Fresh Water for Flowers by Valérie Perrin – Book Review
Fresh Water for Flowers by Valérie Perrin is a classic example of why you should never judge a book by its cover
By looking at the soft focus black and white photo with pink details on the sleeve, you would think that Fresh Water For Flowers would be a cheesy hopeless romantic novel – a genre many tend to avoid. But, if you decide to pick it up, you’ll realise what a great novel it is.
The protagonist is Violette Toussaint, a middle-aged woman who works as a cemetery guardian in the French village of Brancion-en-Chalon. She comes across as charming and discreet: she lives alone in the cemetery she lovingly takes care of and welcomes with a smile and a kind word whoever passes by, listening to their stories and taking notes of the funerals she attends; the only thing the locals know about her is that her husband has inexplicably disappeared but, apart from that, her life is shrouded in mystery.
As the readers will soon find out, Violette’s life has been marked by delusion and loneliness. Growing up unstably as a foster child with various families, she met her future husband Philippe Toussaint with whom she fell desperately in love and soon had a daughter with – Léonine. But, the apparent passion and happiness are destined to fade when Philippe’s true nature emerges and an excruciating tragedy makes everything else feel meaningless.
Violette finds some sort of peace and balance when she starts working at the cemetery, where she can cover her own pain with the grief of strangers and begin a new life in another village. Her house is beautifully described as a cosy shelter, with liquors and food always ready for her guests, books, dolls and the smell of the flowers she cultivates in the back garden. This idyllic everyday life is interrupted by the visit of a policeman from Marseille asking about an unknown man his mother expressed the desire to be buried with: from this moment on, Violette is forced to go back to the memories she desperately tried to make quiet, and open up her heart to love.
The story is told from the protagonist’s perspective: each chapter is a constant back and forth between past and present until they align, creating a complete picture of Violette’s life. Valérie Perrin’s writing is fluid and captivating, with suspense as a core characteristic: the writer progressively unveils details and plot twists, which leave the reader on the edge of their seat until the very last page. Throughout the read, a vast range of emotions is felt: the tone can go from warmth and delight to sadness and anger in a matter of a few pages. An honourable mention has to go also to the mastery Perrin shapes the psychological aspect of the book with: each character has depth and complexity, and big importance is given to the social, familiar and emotional background that influences every person’s set of behaviours; the reader is encouraged to explore and understand what leads the characters to make certain decisions through a neutral, non-judgemental narration, and to form their own opinion. Violette and Philippe in particular are probably the most intricate: Violette has a turbulent past nobody can suspect of given her modest and caring personality, while Philippe is a controversial character whose disgustingly selfish parents – willing or not – irremediably ruined the Toussaints’ life; on the other hand, the lighter moments of the novel are the ones that take place in the present, where we meet characters like the charming policeman Julien Seul and wholesome pallbearers Nono, Gaston and Elvis. But probably the most memorable of them all is Sasha, Violette’s predecessor at the cemetery, who – with his immeasurable kindness – becomes a key, fatherly figure in helping her deal with her grief and find joy in life again.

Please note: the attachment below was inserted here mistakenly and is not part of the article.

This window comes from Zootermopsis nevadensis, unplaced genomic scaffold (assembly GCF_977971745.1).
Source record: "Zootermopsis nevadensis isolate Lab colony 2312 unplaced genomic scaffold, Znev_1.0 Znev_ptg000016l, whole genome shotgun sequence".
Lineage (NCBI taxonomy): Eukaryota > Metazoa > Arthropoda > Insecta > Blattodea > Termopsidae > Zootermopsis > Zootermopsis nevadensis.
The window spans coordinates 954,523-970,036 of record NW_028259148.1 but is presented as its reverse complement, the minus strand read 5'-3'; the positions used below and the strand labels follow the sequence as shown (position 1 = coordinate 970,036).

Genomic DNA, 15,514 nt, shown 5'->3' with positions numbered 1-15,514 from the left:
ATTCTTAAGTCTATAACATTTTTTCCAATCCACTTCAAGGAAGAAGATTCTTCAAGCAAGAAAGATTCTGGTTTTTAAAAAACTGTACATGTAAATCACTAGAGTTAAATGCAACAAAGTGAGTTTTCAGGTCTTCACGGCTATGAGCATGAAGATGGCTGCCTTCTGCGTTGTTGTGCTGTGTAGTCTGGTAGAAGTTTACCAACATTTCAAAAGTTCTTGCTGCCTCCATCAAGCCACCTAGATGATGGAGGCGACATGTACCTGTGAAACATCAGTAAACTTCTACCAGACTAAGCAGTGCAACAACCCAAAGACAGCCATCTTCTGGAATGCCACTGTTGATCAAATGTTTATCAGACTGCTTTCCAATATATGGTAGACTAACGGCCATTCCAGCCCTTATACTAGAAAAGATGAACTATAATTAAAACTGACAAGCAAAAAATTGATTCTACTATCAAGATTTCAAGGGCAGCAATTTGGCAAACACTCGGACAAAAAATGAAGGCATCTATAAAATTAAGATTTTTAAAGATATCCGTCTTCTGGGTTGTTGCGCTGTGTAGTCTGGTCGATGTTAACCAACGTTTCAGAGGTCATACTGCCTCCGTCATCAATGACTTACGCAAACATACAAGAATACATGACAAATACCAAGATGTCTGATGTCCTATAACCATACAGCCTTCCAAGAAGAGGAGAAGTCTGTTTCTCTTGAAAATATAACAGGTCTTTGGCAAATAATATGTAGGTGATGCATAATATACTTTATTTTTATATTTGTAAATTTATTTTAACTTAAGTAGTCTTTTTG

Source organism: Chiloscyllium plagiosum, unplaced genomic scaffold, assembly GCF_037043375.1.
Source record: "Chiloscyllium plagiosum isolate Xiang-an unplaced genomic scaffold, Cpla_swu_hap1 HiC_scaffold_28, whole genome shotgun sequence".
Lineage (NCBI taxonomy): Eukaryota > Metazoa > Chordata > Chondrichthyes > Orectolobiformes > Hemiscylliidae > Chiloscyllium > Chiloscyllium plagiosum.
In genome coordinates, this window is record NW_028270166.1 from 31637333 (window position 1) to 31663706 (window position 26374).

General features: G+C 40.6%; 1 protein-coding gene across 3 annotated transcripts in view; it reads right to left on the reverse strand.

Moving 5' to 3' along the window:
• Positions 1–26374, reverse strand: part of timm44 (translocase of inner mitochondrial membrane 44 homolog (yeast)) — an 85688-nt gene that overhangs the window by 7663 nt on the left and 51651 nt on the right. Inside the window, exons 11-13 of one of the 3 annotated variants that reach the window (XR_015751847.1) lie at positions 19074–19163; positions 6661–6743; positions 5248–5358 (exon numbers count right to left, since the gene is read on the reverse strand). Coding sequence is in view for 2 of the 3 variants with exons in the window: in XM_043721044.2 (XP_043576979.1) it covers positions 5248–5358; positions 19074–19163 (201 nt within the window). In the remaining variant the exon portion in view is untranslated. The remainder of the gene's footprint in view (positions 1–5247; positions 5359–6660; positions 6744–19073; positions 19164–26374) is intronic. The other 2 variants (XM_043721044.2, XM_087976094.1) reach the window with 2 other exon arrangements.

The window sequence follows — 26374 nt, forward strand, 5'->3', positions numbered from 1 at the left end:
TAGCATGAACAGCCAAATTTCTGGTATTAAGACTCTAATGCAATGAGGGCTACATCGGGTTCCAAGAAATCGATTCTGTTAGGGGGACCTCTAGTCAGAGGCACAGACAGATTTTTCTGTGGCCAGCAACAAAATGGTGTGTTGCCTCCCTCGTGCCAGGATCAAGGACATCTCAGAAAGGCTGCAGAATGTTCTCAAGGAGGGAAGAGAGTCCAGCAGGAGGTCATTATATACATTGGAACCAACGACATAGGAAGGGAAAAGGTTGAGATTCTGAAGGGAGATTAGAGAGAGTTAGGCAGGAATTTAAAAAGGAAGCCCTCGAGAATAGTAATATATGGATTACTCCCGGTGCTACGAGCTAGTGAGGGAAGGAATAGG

Fresh water for flowers is a pleasantly unexpected gem for anybody who loves an engaging novel with well-written characters, unusual settings, an exquisite and well-balanced mixture of drama, comfort, romance and mystery, and where the themes of love and grief are dealt with extreme delicacy and compassion. A strongly recommended read.